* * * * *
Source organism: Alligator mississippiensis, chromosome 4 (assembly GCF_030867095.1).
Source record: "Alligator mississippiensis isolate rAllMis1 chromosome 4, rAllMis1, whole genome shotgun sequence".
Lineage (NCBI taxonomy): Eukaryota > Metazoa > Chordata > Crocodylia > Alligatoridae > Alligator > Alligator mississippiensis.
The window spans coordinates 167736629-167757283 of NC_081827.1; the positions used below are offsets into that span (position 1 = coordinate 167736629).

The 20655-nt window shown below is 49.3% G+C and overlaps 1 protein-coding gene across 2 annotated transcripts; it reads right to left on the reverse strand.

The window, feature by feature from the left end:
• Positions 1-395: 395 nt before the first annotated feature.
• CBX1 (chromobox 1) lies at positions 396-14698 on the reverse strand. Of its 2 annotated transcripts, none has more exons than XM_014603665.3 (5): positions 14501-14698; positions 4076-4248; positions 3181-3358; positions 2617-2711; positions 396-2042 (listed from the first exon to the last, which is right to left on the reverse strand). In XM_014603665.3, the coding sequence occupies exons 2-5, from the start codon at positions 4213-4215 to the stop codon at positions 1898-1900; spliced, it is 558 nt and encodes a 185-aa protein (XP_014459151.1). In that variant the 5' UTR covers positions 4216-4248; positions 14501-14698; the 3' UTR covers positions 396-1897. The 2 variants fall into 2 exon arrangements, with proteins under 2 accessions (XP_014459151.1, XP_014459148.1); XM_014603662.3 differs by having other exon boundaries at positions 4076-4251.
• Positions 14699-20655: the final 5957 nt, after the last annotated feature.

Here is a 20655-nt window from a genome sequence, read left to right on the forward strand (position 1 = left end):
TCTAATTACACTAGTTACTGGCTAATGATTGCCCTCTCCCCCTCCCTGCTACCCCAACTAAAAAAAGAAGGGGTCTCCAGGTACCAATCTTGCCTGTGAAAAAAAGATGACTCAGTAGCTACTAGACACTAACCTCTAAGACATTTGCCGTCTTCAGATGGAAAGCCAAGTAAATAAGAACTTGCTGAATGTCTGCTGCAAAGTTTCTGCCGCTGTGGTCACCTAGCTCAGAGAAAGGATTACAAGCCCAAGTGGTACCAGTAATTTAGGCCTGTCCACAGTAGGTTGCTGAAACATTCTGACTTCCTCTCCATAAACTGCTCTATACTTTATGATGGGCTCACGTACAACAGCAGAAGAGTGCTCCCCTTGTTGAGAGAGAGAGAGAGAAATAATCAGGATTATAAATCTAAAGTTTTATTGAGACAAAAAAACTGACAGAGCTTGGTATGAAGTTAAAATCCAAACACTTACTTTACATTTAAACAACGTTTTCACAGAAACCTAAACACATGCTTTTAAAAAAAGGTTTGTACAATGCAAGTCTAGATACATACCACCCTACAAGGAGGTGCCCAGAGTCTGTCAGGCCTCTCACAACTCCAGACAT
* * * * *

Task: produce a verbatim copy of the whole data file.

Source organism: Alligator mississippiensis, chromosome 4 (assembly GCF_030867095.1).
Source record: "Alligator mississippiensis isolate rAllMis1 chromosome 4, rAllMis1, whole genome shotgun sequence".
Lineage (NCBI taxonomy): Eukaryota > Metazoa > Chordata > Crocodylia > Alligatoridae > Alligator > Alligator mississippiensis.
The window spans coordinates 167736629-167757283 of NC_081827.1; the positions used below are offsets into that span (position 1 = coordinate 167736629).

The 20655-nt window shown below is 49.3% G+C and overlaps 1 protein-coding gene across 2 annotated transcripts; it reads right to left on the reverse strand.

The window, feature by feature from the left end:
• Positions 1-395: 395 nt before the first annotated feature.
• CBX1 (chromobox 1) lies at positions 396-14698 on the reverse strand. Of its 2 annotated transcripts, none has more exons than XM_014603665.3 (5): positions 14501-14698; positions 4076-4248; positions 3181-3358; positions 2617-2711; positions 396-2042 (listed from the first exon to the last, which is right to left on the reverse strand). In XM_014603665.3, the coding sequence occupies exons 2-5, from the start codon at positions 4213-4215 to the stop codon at positions 1898-1900; spliced, it is 558 nt and encodes a 185-aa protein (XP_014459151.1). In that variant the 5' UTR covers positions 4216-4248; positions 14501-14698; the 3' UTR covers positions 396-1897. The 2 variants fall into 2 exon arrangements, with proteins under 2 accessions (XP_014459151.1, XP_014459148.1); XM_014603662.3 differs by having other exon boundaries at positions 4076-4251.
• Positions 14699-20655: the final 5957 nt, after the last annotated feature.

Here is a 20655-nt window from a genome sequence, read left to right on the forward strand (position 1 = left end):
TCTAATTACACTAGTTACTGGCTAATGATTGCCCTCTCCCCCTCCCTGCTACCCCAACTAAAAAAAGAAGGGGTCTCCAGGTACCAATCTTGCCTGTGAAAAAAAGATGACTCAGTAGCTACTAGACACTAACCTCTAAGACATTTGCCGTCTTCAGATGGAAAGCCAAGTAAATAAGAACTTGCTGAATGTCTGCTGCAAAGTTTCTGCCGCTGTGGTCACCTAGCTCAGAGAAAGGATTACAAGCCCAAGTGGTACCAGTAATTTAGGCCTGTCCACAGTAGGTTGCTGAAACATTCTGACTTCCTCTCCATAAACTGCTCTATACTTTATGATGGGCTCACGTACAACAGCAGAAGAGTGCTCCCCTTGTTGAGAGAGAGAGAGAGAAATAATCAGGATTATAAATCTAAAGTTTTATTGAGACAAAAAAACTGACAGAGCTTGGTATGAAGTTAAAATCCAAACACTTACTTTACATTTAAACAACGTTTTCACAGAAACCTAAACACATGCTTTTAAAAAAAGGTTTGTACAATGCAAGTCTAGATACATACCACCCTACAAGGAGGTGCCCAGAGTCTGTCAGGCCTCTCACAACTCCAGACAT